Jenny Lewis’ Hometown Concert Confirmed Her Status As The Queen Of LA

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Jenny Lewis knows how to make a hometown crowd feel their worth. At the end of a towering set that spanned almost two hours this past Saturday night, she did the rare thing that any artist could do at any moment — played that one special deep cut that brings hardcore fans to tears, and draws new ones even further into the fold. Lewis finished out an already spectacular set with “Acid Tongue,” and I watched a couple of friends weep, hearing the standout title track from Lewis’ album of the same name for the first time live.

That closer was just one of a number of special flourishes that Lewis packed into the night, with a setlist that drew from all of her eras, but centered most fully on her last two albums, The Voyager, and this year’s stunning, hard-not-to-call-her-best-work-ever, On The Line. And, as polished as these songs sound on record, seeing her perform them live adds a whole new depth to their sound; this new record is not just studio magic, but sounds as bright and pristine on the stage as it does on tape.

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Opening up the show with “Heads Gonna Roll,” the slow-rolling, melancholy opener of her latest record, Lewis showed up onstage in the same sparkling, drop-dead cocktail dress she wore in press photos, immediately elevating the entire performance to another level. It’s just that some dresses hold more power than just aesthetic, and the sheer elegance of the cut and glittering fabric helped contribute to the overall force of the show.

Another highlight of the set was a couple additions of songs Lewis did with The Watson Twins — “The Big Guns” and “Happy” appeared within the first few songs, and “Born Secular” came just before the end of the initial set — pleasing fans of Rabbit Fur Coat, which it might be noted still resonates and sounds completely current even though it came out thirteen years ago.

I missed seeing Jenny when she toured behind The Voyager, so getting the chance to see that record’s opener, “Head Underwater,” the too-close-for-comfort “She’s Not Me,” the album’s title track, reimagined in reggae style, and the bittersweet “Just One Of The Guys” was my own personal high point in the night — or so I thought.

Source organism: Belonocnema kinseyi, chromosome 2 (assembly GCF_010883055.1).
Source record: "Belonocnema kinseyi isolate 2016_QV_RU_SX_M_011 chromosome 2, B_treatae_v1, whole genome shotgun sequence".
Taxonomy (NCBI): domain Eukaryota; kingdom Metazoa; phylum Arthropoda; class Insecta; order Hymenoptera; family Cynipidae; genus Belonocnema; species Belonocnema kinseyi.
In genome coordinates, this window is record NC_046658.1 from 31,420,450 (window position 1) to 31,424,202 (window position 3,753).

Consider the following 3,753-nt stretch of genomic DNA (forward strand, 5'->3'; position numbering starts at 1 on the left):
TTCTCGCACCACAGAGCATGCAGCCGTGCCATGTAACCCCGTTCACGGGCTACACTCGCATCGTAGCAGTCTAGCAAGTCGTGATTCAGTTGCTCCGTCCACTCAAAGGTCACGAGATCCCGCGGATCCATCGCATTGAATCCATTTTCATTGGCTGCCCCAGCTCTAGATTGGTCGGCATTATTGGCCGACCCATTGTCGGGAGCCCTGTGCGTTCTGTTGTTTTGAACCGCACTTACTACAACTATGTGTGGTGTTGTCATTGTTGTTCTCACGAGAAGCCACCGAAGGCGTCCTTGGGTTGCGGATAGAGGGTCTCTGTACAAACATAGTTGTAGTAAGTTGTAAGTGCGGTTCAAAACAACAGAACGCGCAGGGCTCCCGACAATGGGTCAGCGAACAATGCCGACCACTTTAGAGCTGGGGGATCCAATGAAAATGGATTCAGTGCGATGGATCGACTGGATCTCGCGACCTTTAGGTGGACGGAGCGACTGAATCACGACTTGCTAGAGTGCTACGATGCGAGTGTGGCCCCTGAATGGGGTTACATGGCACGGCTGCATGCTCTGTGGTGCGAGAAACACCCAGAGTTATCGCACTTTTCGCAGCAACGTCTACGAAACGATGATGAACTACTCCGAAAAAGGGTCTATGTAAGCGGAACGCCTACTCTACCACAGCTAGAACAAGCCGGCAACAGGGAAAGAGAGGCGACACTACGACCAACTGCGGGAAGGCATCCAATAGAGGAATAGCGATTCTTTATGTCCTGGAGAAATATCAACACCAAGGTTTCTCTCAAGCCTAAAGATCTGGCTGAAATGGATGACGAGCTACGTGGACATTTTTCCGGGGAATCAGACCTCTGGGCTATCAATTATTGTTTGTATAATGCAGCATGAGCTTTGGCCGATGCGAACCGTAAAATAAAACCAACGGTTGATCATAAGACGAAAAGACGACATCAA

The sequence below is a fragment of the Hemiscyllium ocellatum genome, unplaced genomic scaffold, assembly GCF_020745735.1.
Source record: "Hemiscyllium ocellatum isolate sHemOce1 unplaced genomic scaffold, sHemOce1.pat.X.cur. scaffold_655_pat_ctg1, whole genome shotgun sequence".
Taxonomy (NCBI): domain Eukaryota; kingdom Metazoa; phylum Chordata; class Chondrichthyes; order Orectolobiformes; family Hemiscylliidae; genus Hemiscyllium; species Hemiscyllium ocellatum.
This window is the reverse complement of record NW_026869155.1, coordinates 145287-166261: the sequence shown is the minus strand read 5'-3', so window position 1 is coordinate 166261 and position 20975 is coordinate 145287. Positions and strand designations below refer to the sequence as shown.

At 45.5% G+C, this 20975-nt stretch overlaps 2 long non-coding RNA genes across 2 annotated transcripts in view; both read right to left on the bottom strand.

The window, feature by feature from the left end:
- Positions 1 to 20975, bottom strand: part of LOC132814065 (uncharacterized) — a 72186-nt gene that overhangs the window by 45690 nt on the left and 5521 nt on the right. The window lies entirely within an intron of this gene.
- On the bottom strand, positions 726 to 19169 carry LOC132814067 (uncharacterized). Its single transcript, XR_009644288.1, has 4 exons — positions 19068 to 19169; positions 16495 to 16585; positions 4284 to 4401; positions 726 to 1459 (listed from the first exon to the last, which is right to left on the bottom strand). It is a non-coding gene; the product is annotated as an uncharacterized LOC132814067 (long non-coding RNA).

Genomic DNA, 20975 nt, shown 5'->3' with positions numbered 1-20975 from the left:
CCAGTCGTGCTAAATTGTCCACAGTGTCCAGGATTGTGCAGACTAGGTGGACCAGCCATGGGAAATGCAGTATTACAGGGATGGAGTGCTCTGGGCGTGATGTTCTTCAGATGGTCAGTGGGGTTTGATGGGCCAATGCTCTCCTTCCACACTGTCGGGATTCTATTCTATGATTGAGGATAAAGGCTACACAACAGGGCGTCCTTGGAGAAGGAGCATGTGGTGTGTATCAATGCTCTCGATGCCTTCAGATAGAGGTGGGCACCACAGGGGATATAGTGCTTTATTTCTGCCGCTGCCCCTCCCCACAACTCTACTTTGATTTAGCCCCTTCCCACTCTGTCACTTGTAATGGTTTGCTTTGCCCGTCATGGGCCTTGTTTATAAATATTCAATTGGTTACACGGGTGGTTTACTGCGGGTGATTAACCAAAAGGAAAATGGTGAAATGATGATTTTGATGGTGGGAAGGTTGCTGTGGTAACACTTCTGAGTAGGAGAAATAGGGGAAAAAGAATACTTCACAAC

After another slew of heavy-hitting tracks from On The Line — “Wasted Youth,” which contains the best use of the word “poppy” in the songwriting canon, “Do Si Do,” “Hollywood Lawn,” and the title track, Lewis surprised the audience by piping in a literal phone call, from none other than Jackson Browne. Another hometown hero, Browne was, of course, calling from inside the Palladium, and quickly got up on stage to run through a duet of “These Days” that crushed any other version, and carried every heart in the place to the brink of breakdown.

From there, the pair shared the news that a Lewis / Browne collab album is coming out this fall, and even performed one of their new joint songs, “Under A Supermoon,” which was reportedly recorded in Cuba with a host of other guests, supergroup style. Getting word of another new Jenny Lewis album while at a Jenny Lewis concert is definitely the best way to experience the news, and that excitement carried through the rest of the show, which surprisingly, was still far from over. A Rilo Kiley favorite, “With Arms Outstretched,” concluded the formal setlist, but what followed was a five-song encore that almost felt like a second set in itself.

Beginning with the heartbreaking “Dogwood,” an ode to the final stages of a relationship from On The Line, the encore set then segued into “Party Clown” and “Red Bull & Hennessy,” the arguable bangers from this latest release. “See Fernando” was the tip-off that Lewis might be closing the set out with the cult favorite that she did, as it’s also off Acid Tongue, but it’s also worth noting the detail that went into that final performance. Bringing Jackson Browne back out, and assembling a choir that included the likes of King Tuff, Jenny and a full slate of contributing voices belted “Acid Tongue” out into the crowd. And maybe it didn’t quite fix the collective hole in us, but it came pretty close.